I think of myself as a New Yorker, having lived or worked and lived nearby since I was 13 years old. I walked the streets, explored neighborhoods, traveled the subways, buses and even trolley cars and explored the suburbs. For many years, I, and my family, chose to live in New Jersey because it seemed like a better place to raise a family, but even then, the workday was spent in New York. It was worth the traveling each morning and again in the evening, to have the space, the garden and the trees surrounding our family of six and that’s how we lived until August of 2000, when we retired and moved to Andes.
Recently, however, I had occasion for one of my rare visits to the city. Usually, that would mean driving to Kingston, where there are frequent buses to New York and easy parking. This time, I was lucky. Two of my friends were driving into the city on the day that I had planned to go and I was able to travel with them. They were headed to the Upper East Side and I to Twentieth Street and Seventh Avenue, so, when we approached Ninety-sixth Street and Broadway, I said, “This is perfect. The subway is right here and I can easily get downtown,” and they left me in front of the subway entrance. Inside, there were machines all around me, where a MetroCard which was needed to get on the train could be obtained. There was no agent. Lots of people, looking as bewildered as I, were moving from one machine to the other, looking for clues about cost and which train went where. A large map on the wall showed where we were and what seemed like hundreds of lines, in many colors, converging on this spot to show how to get to different destinations. I studied it carefully, wondering how much money to put in the machine to buy a trip. Failing to find a person to help me and learning that to speak to an agent, one had to go around the corner to a different entrance, I decide instead to cross the street, where I noticed a Bus Stop sign.
A nice woman, seeing my luggage and my questioning look, asked where I wanted to go. When I told her she said, “Oh, this bus only goes to Forty-first Street; you’ll have to ask the driver for a transfer for another bus that goes further downtown. And, you need to have a MetroCard or exact change.”
It was raining and blustery and a taxi pulled up in front of me. “I think I’ll take a taxi,” I told the woman in utter despair. How much could a taxi cost? Five dollars? Ten? It would be worth it. Before I settled myself and my luggage comfortably, the meter had already flipped to $5. Traffic was terrible. Nothing was moving except the meter! Finally, after a nerve-wracking ride, with the meter constantly flipping more dollars, we arrived at Twentieth Street. I breathed a sigh of relief when I realized that the taxi took credit cards. However, the credit card machine did not seem to be working and the driver, noticing my problem, apologetically announced that, “Yes, it doesn’t work in this area!” I managed to scrape $35 together (including his tip) and left.
Later in the day, Lori, my daughter, and I would be traveling uptown again, to see my niece Ronnie Cohen’s play, “Witnessed by The World” at a theater on Fifty-third and Park Avenue. Lori maneuvered us through the subway system, buying a Senior MetroCard (which entitled me to two rides for the price of one.) She knew which train to take, where to change trains, whether to be in the front of the train or the back, and after we trudged what seemed like hundreds of steps up to the street and walked several blocks in the cold, blustery night, we arrived at the theater.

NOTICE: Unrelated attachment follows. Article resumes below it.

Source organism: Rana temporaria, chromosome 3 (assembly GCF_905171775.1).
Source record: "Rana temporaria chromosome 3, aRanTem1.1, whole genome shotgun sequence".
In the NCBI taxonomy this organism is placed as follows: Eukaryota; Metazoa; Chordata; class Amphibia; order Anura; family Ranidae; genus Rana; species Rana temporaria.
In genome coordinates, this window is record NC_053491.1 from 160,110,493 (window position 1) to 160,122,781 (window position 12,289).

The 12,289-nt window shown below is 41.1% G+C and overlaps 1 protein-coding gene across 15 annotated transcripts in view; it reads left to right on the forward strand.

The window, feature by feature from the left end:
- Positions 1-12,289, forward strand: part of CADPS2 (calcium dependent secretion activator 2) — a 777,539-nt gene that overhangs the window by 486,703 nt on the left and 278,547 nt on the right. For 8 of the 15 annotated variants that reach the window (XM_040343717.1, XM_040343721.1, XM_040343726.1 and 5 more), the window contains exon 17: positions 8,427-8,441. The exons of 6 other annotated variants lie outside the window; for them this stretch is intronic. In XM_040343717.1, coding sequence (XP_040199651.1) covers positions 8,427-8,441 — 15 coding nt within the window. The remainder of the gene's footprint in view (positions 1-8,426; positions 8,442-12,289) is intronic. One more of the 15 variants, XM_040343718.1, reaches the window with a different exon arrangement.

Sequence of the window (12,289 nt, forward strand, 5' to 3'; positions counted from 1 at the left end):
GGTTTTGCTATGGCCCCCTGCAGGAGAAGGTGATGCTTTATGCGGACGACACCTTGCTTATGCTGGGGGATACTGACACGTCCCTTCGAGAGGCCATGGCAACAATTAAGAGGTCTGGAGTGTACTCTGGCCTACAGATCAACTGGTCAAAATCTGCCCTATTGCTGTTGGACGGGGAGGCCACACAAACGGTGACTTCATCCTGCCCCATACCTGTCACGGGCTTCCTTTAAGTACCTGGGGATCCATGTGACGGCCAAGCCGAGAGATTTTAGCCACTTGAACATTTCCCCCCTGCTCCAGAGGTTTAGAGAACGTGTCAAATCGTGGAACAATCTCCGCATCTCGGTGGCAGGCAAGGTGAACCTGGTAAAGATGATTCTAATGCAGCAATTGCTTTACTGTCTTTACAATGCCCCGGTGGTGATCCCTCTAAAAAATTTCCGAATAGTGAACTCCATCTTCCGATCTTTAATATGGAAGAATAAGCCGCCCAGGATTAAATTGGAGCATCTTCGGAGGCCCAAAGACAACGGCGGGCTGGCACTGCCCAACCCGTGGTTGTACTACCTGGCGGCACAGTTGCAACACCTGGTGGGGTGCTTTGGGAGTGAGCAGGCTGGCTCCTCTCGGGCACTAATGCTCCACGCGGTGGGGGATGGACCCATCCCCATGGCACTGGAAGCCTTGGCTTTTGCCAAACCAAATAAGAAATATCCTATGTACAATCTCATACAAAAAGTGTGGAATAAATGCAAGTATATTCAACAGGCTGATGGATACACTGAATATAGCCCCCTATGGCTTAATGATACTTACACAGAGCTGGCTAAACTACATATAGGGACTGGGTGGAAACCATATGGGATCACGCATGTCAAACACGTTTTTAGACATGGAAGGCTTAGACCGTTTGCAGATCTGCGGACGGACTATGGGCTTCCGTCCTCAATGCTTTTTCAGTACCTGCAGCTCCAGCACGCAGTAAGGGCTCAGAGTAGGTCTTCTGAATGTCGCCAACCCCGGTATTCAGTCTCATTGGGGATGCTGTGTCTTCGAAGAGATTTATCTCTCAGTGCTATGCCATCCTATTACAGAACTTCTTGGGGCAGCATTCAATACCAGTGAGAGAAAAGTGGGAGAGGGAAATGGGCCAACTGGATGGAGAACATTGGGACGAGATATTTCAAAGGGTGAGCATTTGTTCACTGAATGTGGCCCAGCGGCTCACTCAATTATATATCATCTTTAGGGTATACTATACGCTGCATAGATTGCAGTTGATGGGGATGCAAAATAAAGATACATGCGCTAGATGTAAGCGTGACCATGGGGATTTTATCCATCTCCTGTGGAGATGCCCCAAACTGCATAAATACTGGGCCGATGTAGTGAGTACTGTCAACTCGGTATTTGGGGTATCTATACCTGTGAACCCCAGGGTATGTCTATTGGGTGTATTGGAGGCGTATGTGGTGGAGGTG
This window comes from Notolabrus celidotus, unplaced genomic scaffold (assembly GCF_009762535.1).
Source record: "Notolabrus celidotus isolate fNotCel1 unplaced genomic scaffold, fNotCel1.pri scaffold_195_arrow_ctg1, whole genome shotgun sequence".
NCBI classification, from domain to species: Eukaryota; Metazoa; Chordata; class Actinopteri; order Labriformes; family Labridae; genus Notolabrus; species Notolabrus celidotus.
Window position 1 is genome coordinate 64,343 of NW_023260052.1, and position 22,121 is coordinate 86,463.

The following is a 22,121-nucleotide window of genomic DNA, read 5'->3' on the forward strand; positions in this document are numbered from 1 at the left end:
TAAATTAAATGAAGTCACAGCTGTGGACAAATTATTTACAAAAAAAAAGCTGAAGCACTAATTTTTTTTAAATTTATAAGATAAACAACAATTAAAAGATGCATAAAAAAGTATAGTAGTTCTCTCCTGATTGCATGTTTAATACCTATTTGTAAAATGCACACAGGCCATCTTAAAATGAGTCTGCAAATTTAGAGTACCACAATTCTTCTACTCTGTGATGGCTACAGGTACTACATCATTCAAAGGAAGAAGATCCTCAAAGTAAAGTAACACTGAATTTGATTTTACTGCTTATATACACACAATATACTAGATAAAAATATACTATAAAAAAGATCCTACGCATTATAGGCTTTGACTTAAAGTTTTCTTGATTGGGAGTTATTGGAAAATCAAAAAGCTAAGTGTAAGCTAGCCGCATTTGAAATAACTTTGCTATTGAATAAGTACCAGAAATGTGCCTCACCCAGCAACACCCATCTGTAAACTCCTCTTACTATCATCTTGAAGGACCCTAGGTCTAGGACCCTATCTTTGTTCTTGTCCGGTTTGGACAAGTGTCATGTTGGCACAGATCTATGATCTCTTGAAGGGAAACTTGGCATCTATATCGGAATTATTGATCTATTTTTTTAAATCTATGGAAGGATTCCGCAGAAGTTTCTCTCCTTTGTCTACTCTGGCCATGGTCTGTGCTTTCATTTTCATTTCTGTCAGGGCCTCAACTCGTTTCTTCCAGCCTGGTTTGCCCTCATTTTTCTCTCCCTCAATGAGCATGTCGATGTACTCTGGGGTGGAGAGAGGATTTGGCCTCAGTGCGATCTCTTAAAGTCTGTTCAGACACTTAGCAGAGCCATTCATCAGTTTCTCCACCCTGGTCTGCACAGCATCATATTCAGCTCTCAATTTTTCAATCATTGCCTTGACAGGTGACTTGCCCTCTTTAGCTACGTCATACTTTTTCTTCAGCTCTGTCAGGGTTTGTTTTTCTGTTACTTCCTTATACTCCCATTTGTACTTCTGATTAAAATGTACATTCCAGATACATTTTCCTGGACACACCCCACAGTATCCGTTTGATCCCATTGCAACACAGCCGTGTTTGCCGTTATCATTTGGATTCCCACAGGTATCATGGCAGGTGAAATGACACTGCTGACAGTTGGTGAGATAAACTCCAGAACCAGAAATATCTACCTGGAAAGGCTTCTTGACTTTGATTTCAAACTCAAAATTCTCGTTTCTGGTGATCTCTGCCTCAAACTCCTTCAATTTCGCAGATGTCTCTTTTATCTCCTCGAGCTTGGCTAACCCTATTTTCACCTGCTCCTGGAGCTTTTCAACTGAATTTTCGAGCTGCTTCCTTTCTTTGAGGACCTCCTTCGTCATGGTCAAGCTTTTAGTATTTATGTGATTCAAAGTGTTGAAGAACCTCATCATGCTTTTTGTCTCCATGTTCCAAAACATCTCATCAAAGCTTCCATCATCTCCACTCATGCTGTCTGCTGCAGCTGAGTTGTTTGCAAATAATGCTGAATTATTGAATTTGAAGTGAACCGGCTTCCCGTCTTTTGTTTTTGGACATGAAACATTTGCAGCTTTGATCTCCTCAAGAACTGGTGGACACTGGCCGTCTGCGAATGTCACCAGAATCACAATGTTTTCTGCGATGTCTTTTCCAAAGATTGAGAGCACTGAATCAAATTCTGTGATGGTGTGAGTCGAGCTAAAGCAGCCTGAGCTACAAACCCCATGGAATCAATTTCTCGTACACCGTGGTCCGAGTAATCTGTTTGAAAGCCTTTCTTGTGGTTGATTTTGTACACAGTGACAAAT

It was wonderful, to see so many members of our family meeting for this proud occasion. Many of us had traveled much farther than I had and all looked a little harried. But it’s not everyday that one’s niece has her play performed not too far from Broadway!
The weather had gotten much worse. An icy rain was falling and my excitement was waning. (There’s something to be said for Netflix!) But the play, as well as seeing family that came from San Diego, New Jersey and the Catskills had been wonderful
Now it was time to retrace our steps to the subway, the ride downtown, and the walk to Lori’s apartment building, while the icy rain blew our umbrellas in and out. We were tired. The blow-up mattress had to be inflated and the bedding put on to turn Lori’s studio apartment into a space for two. It didn’t take long before we were both asleep.
The next morning, I wanted to take Lori out for a special breakfast. We walked around the neighborhood looking for just the right place. The French name, the crusty breads piled high in the window… this was perfect! We went in, sat down and looked at our menus. After studying them for some time, we decided that we’d eliminate the orange juice and we would have coffee and tea at home, but the scrambled eggs with asparagus, smothered in Mornay sauce did sound wonderful! It was served on a slice of toast… not very exciting; not even a basket of those beautiful breads! Scrambled eggs for two at an unbelievable $33! The asparagus turned out to be just little flecks and the sauce was no more than a spoonful, but the description on the menu had been so enticing!
I had to run to make the bus from the Port Authority (after another subway ride), but managed to buy a container of tea to drink on the bus. I had forgotten my book at Lori’s apartment, so looked forward to the four-hour trip with nothing to do but gaze out the window. I never get a chance to watch the towns come and go when I’m driving so I enjoyed every minute and felt excited as the mountains rose up before me and I knew I was almost home! Where else in the world, but here in Andes, would the bus driver let me off right in front of my house with a cheerful, “Good-night. Be careful crossing the street!” ~